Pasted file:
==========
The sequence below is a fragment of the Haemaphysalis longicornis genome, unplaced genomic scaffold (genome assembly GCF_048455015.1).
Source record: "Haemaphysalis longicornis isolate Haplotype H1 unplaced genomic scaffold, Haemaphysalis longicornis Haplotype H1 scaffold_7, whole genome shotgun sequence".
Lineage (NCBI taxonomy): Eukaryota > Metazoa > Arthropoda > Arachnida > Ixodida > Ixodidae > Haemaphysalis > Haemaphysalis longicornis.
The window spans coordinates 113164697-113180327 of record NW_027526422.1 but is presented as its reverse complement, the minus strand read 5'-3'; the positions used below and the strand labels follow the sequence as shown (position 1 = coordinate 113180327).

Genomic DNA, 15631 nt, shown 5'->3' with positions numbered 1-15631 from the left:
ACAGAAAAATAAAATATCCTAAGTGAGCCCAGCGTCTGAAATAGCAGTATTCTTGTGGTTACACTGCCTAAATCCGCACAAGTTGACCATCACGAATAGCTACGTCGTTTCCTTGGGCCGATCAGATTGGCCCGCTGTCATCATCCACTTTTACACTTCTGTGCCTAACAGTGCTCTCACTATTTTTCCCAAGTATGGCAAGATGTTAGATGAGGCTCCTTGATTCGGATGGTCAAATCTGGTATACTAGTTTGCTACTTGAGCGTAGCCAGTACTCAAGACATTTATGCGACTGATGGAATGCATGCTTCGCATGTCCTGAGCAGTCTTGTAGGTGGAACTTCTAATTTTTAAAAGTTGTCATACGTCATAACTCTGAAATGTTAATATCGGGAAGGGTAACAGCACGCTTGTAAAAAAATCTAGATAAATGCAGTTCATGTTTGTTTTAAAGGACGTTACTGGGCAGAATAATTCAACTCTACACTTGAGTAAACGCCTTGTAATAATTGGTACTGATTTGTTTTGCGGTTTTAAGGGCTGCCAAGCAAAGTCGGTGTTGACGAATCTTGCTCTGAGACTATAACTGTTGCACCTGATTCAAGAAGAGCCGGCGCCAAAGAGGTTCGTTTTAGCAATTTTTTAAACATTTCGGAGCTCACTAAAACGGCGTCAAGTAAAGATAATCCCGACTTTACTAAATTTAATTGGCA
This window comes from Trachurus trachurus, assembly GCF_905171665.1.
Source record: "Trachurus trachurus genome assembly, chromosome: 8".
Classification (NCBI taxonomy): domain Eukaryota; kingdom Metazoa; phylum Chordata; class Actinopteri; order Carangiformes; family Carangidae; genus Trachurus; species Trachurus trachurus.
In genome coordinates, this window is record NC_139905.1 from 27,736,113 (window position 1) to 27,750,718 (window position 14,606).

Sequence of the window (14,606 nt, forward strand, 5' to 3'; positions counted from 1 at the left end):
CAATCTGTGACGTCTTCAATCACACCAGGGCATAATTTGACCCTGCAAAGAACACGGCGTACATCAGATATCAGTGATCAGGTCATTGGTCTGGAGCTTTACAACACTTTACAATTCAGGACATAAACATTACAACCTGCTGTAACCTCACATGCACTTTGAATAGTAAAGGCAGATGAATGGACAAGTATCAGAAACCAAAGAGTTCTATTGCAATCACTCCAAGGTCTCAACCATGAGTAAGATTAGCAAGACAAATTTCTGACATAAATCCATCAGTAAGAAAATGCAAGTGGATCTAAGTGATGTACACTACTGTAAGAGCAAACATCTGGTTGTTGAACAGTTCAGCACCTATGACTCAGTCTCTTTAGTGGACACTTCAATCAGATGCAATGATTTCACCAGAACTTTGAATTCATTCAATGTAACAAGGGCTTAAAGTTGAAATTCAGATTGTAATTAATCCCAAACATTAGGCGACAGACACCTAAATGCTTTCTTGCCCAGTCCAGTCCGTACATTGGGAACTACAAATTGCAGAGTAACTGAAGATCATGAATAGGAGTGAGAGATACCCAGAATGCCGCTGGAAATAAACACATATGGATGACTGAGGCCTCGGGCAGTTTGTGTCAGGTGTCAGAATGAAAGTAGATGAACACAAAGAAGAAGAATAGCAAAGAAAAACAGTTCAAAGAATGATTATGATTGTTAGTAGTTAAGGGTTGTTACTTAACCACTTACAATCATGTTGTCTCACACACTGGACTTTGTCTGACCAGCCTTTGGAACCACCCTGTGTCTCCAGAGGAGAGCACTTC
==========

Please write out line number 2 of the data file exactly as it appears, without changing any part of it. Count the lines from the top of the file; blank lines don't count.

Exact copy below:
Source record: "Haemaphysalis longicornis isolate Haplotype H1 unplaced genomic scaffold, Haemaphysalis longicornis Haplotype H1 scaffold_7, whole genome shotgun sequence".